The New Zealand OIO also charges a significant application fee of some NZ$12,000. Australia does not charge anything at all. This is another anomaly which has not been considered. New Zealand Treasury has calculated the protocol as proposed would substantially reduce the current costs for investment in business assets by around two-thirds. But it would appear that this will largely come from Australian businesses less frequently triggering the New Zealand OIO application fees, and fewer New Zealand investors triggering the Australian thresholds. Therefore, this saving comes at a cost of less scrutiny and transparency for either country. It cannot be seen as a savings carrying a benefit of increased efficiency or effectiveness or ensuring the national interests of both countries are preserved. Australia accepted the conditions of the Australia-United States Free Trade Agreement for screening of non-government investment in Australia by US corporations or businesses. This is now the standard to be offered to New Zealand as the equivalent of USA preferred status. However, that Australia-United States Free Trade Agreement hardly had generous conditions for Australia and it was not reciprocated nor harmonised with the United States criteria. The USA, for example, has no formal dollar threshold triggering screening of private investment but instead requires voluntary notification of any proposed investment which may trigger national security sensitivities.

It seems we still have not learned much then about equal or reciprocal bilateral trade arrangements or increasing transparency and accountability. In particular, article 8, the senior management and board of directors section of the new protocol, provides that neither party may restrict the nationality or residence of the senior management or board members of an enterprise of that party who plans to invest. We are concerned that such an arrangement could lead to a diminishing of Australia's national interest if board members or senior management are not resident in either country and do not have Australian or New Zealand nationality but still get to enjoy the preferential investment-screening treatment.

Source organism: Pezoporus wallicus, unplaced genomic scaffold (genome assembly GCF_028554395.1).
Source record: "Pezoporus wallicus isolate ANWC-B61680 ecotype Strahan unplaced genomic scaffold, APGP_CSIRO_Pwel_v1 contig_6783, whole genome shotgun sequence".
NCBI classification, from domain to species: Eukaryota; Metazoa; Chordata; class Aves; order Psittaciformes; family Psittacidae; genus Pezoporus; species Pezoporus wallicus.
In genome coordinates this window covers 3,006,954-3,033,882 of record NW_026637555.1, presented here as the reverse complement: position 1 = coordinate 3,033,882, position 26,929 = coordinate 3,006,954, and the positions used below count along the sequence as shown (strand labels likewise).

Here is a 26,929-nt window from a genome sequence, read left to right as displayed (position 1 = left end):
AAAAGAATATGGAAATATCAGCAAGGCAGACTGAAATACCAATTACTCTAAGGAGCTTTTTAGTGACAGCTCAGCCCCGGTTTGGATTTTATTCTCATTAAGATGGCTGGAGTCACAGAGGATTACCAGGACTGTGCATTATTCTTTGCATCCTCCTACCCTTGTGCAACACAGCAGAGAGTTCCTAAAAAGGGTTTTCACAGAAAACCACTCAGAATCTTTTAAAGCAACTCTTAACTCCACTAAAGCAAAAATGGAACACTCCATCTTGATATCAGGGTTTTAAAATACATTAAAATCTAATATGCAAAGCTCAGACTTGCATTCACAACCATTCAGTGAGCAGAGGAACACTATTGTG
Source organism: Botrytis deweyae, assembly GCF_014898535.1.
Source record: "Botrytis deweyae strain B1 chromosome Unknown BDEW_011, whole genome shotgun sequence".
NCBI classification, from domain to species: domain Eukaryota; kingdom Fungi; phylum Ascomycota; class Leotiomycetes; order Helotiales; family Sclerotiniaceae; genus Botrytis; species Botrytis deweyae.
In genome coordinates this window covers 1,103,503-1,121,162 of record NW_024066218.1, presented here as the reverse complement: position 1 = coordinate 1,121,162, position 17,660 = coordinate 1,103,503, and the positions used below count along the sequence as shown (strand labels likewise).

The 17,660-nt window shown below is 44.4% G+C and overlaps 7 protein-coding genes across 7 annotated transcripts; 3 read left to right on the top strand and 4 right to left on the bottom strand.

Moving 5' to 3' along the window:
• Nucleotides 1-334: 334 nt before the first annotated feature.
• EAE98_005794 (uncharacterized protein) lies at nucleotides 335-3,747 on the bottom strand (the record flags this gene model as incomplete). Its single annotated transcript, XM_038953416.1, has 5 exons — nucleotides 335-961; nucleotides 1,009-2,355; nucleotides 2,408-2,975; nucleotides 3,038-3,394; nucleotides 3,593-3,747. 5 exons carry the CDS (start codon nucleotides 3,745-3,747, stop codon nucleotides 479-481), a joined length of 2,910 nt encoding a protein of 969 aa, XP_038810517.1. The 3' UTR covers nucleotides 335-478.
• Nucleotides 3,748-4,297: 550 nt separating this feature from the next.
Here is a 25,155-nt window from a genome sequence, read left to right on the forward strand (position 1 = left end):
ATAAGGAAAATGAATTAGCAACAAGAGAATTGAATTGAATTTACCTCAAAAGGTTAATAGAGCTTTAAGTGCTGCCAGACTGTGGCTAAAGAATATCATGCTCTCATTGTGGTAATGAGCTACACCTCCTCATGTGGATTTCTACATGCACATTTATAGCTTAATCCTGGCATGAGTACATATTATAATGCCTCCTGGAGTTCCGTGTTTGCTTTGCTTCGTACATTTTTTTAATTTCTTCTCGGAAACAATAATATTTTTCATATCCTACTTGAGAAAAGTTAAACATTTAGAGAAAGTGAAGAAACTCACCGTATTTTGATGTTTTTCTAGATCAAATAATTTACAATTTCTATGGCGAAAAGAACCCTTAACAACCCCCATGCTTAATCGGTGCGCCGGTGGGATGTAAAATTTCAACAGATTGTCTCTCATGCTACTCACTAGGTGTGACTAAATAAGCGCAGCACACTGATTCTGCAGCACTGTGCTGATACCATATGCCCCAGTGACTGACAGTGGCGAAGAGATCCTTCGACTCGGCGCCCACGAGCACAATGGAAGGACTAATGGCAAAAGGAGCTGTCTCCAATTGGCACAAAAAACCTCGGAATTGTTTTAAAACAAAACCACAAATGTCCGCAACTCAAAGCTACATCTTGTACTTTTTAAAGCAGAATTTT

In summary, the only new obligation imposed by this new protocol on investment to the Australia-New Zealand Closer Economic Relations Trade Agreement is the requirement that Australia substantially increases the thresholds before screening of New Zealand private sector investment proposals occurs. Fees charged are not harmonised and special considerations are not aligned. Given the growing public disquiet about the lack of transparency and accounting for foreign investment in Australia, especially for farming land and manufacturing, now is not the time to simply raise the bar to save costs by triggering less scrutiny, assessment of national interest and accountability. In fact, I believe we need to urgently review our non-government foreign investment triggers for scrutiny and our definition of 'national interest', in particular to include consideration of Australian food production capacity. Because of those points, we cannot support this protocol.